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Mark Golitko
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Stones, Bones, and Wrecks
6000-Year-Old Skull Might Belong to World's Oldest Tsunami Victim
Scientists speak to residents in Aitape.
Scientists speak to residents in Aitape.
Mark Golitko

Tsunamis and other natural disasters have taken a deadly toll on human populations for millennia, and now we may have the oldest example of that truth yet. An international team of anthropologists and environmental researchers recently analyzed a cracked skull that belonged to a person who likely died in a tsunami some 6000 years ago. They detail their find in a new study published in PLOS One.

The partial skull in question, known as the Aitape skull, was found in Papua New Guinea in 1929 during a geological survey by an Australian scientist named Paul Hossfield. It has since been dated to the mid-Holocene epoch, or around 6000 years ago.

For the current study, the scientists returned to the site of the 1929 discovery to sample and analyze the sediment there to find out more about what might have killed the person millennia ago. They had only Hossfield's basic field descriptions to go on, but University of Notre Dame anthropologist Mark Golitko, one of the study’s authors, says that based on those descriptions, they think they were able to sample within 100 yards or so of the skull's original location.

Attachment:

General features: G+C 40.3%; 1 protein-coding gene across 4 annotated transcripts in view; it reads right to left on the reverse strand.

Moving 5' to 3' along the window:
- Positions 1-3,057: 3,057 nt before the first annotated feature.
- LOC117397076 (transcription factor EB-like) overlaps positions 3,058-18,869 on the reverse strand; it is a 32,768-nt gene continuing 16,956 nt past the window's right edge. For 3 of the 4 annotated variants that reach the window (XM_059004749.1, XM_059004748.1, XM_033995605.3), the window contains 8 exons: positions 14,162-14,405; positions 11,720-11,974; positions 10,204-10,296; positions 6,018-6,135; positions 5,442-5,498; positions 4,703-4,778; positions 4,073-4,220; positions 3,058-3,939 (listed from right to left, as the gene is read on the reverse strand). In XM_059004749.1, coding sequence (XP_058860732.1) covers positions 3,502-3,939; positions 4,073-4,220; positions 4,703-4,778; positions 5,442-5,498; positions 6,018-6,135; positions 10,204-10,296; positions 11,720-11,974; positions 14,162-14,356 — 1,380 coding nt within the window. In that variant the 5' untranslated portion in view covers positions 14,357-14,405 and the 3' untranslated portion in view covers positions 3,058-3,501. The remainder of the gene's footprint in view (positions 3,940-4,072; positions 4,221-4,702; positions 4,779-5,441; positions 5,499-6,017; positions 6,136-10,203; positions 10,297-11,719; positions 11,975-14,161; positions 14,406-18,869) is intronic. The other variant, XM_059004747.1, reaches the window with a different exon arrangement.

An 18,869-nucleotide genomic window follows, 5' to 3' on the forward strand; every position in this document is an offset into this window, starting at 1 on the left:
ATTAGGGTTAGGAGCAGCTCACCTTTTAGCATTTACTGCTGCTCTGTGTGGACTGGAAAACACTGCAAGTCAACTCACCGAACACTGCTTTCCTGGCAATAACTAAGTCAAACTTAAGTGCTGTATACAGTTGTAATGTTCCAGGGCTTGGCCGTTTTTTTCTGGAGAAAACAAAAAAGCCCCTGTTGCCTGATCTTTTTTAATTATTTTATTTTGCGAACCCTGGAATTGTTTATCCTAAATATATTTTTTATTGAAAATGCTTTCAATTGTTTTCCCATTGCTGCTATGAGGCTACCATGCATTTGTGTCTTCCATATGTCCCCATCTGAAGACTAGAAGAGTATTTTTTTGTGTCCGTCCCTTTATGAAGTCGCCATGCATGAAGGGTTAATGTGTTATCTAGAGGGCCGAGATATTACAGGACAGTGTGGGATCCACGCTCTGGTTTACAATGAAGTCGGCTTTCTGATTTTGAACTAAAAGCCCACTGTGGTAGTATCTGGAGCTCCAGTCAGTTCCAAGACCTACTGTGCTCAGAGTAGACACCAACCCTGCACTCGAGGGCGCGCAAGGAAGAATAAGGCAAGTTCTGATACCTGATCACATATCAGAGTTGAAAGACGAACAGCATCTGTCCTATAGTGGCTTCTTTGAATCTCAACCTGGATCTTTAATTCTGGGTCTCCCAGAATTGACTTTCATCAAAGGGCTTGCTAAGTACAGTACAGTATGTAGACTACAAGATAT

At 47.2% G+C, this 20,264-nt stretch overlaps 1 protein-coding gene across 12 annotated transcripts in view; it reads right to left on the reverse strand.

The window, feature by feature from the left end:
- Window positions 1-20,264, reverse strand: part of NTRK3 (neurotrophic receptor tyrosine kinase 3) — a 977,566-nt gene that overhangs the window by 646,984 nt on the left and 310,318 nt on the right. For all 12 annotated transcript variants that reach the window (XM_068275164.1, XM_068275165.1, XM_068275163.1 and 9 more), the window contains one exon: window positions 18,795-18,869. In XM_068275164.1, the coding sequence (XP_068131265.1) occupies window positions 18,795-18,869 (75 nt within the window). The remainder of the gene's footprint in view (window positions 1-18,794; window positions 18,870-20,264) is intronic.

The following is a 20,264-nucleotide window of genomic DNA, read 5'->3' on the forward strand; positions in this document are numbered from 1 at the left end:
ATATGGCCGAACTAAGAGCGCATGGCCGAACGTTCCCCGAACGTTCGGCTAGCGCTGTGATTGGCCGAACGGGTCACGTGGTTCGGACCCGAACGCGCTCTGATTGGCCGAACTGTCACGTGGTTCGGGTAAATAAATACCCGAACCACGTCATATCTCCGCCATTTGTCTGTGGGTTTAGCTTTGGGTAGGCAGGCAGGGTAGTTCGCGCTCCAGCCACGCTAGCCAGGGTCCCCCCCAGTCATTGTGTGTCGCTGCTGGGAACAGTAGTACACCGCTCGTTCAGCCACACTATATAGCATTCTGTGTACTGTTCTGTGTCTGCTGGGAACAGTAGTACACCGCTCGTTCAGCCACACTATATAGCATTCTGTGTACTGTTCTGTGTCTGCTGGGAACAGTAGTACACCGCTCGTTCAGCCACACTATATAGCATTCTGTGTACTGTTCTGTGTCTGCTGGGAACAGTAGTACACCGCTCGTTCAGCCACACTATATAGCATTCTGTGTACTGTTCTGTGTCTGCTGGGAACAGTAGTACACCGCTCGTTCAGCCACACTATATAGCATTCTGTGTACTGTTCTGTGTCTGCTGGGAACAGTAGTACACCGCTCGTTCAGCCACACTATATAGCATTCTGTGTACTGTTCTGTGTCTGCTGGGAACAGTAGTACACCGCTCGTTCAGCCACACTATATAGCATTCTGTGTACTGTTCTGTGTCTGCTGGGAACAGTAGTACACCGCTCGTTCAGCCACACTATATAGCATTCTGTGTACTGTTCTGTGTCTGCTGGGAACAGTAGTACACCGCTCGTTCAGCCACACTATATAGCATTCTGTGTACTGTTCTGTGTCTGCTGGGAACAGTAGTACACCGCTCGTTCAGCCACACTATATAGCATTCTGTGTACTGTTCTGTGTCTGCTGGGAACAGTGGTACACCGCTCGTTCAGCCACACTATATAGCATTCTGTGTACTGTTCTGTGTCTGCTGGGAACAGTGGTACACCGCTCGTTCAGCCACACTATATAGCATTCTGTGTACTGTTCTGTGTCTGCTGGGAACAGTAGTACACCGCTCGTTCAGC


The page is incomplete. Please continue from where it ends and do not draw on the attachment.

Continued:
The top of a brown cracked skull against a pink background
Arthur Durband

Based on the grain size, chemical signature, and marine microalgae found within the sediment samples, they were able to determine that around the time that the skull was buried, the area was inundated with water, probably from a tsunami. At that time, the site, located near the present-day town of Aitape, would have been just along the shoreline. Aitape was also the site of a devastating tsunami in 1998, and the Holocene sediments resembled the ones associated with that disaster.

It's possible that the skull was buried before the tsunami hit, and the grave was ripped apart by the waters and the rest of the bones scattered. However, during the powerful 1998 tsunami that killed more than 2100 people in Papua New Guinea, bodies buried in modern cemeteries were not uprooted even as the sediment above them washed away, making it more likely that the ancient skull belonged to someone killed in the disaster.

The new analysis has "made us realize that human populations in this area have been affected by these massive inundations for thousands of years," study co-author James Goff of the University of New South Wales said in a press statement. "Given the evidence we have in hand, we are more convinced than before that this person was either violently killed by a tsunami, or had their grave ripped open by one."

Field Museum anthropologist John Terrell, another co-author of the study, said, "If we are right about how this person had died thousands of years ago, we have dramatic proof that living by the sea isn't always a life of beautiful golden sunsets and great surfing conditions."